On Tuesday, GE announced a platform and tools to handle and analyze the massive amounts of data created by industrial sensors, including adding a public cloud provider to its platform infrastructure. On Thursday, GE introduced a set of monitoring and analysis tools to run on top of that platform.
GE released a set of tools and services called Predictivity, and introduced Proficy Historian HD, which will let its industrial customers move their data into Hadoop clusters. GE will work with Amazon Web Services and cloud application provider Pivotal, and through Taleris, its joint venture with Accenture, which will now expand globally. The aim is to make it easier for industrial customers to bring their data into the cloud. The platform infrastructure will help customers manage data more effectively, GE hopes.
It intends for its platform to be "agnostic," said Brian Courtney, general manager of GE Intelligent Platforms' Industrial Data Intelligence Software unit. That's why GE is working with Pivotal, which makes cloud applications, to make it easier to port and analyze data uploaded into Hadoop clusters. GE invested $105 million in Pivotal in April.
For now, such services are limited to GE customers, meaning they can have an Internet of GE Things. But this will change over time.
Thursday's announcement of GE's Proficy Monitoring & Analysis software being available as a suite of tools will help them run on top of the data platform. Four of the tools have been available for a while: Historian, Historian Analysis, SmartSignal and CSense. The two new tools are Historian HD and Proficy Knowledge Center, a visualization tool.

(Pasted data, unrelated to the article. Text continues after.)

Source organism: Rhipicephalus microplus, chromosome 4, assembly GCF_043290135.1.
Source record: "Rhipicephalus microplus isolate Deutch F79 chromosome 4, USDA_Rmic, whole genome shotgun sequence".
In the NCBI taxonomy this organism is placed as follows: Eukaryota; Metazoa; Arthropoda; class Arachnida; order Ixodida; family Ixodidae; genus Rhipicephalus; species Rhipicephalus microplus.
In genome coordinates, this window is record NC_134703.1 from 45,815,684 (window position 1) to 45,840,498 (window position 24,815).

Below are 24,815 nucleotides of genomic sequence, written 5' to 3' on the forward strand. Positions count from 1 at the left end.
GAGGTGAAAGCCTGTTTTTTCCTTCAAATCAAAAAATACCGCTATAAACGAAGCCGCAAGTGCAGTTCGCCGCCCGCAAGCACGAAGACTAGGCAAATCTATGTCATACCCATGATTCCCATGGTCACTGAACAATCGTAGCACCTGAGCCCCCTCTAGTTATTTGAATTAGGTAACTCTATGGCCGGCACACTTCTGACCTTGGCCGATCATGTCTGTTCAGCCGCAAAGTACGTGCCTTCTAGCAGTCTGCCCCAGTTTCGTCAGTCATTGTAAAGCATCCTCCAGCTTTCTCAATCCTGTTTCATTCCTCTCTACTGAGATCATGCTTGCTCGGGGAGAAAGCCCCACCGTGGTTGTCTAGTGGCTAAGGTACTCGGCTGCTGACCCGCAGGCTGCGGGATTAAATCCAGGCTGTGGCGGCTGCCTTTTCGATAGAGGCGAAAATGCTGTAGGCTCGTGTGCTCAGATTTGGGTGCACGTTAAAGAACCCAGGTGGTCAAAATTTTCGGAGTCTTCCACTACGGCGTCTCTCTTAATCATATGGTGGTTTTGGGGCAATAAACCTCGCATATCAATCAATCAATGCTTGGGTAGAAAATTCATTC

Courtney said that the aim was to make industrial management less reactive and more predictive, using analytics. Predictive analytics is a major component of GE's Internet of Things strategy.
Pricing is based on the asset value of what's being monitored. GE expects to see demand for data management services from the large number of companies that cannot afford data scientists and related personnel, but want to do a better job of managing their data.
The numbers at stake are large. Courtney said Historian can handle up to 3 million sensor data tags per second, or 5 terabytes of data a day for GE, which monitors industrial data for a number of its customers. And 5 terabytes is in the dawn of the Industrial Internet. Such large volumes can quickly drive costs up on storage-area networks. Moving data to Hadoop clusters in the cloud will make it as much as 85% cheaper to manage such data.
Even a company with data scientists and statisticians and process control engineers can struggle to deal with large amounts of sensor data. Courtney said GE itself runs into problems. He noted that a turbine it was monitoring started and "we saw a sequence we weren't familiar with. We wanted to say, have we seen it before?' "
The Historian database has almost 40 terabytes of data in it. So GE wrote a query to let it see the first five minutes of every startup sequence for a turbine contained in the database. The result? "It crashed the client," Courtney said.
So the data was pushed into a Hadoop cluster running on 10 computers. The data was processed and showed that the sequence had been seen 12 times.
Here's another number: only about $20 billion was spent in 2012 on Internet technology aimed at industrial machines. That's projected to vault to $514 billion in 2020, according to Wikibon, an open source community providing technology insight.
Jeff Kelly, Wikibon' s lead big data analyst, wrote that GE's status as the world's largest manufacturer of industrial equipment meant it was "well positioned" to bring together the platform and tools needed to take advantage of an industrial Internet.
But, he wrote, "IBM has a five-year head start, having launched its version of an Industrial Internet line of business with its Smarter Planet initiative in 2008." Kelly said he expects the two companies to fight for leadership in the market for years to come.
If there' s really a $514 billion market ahead, others will come fighting for it, too.
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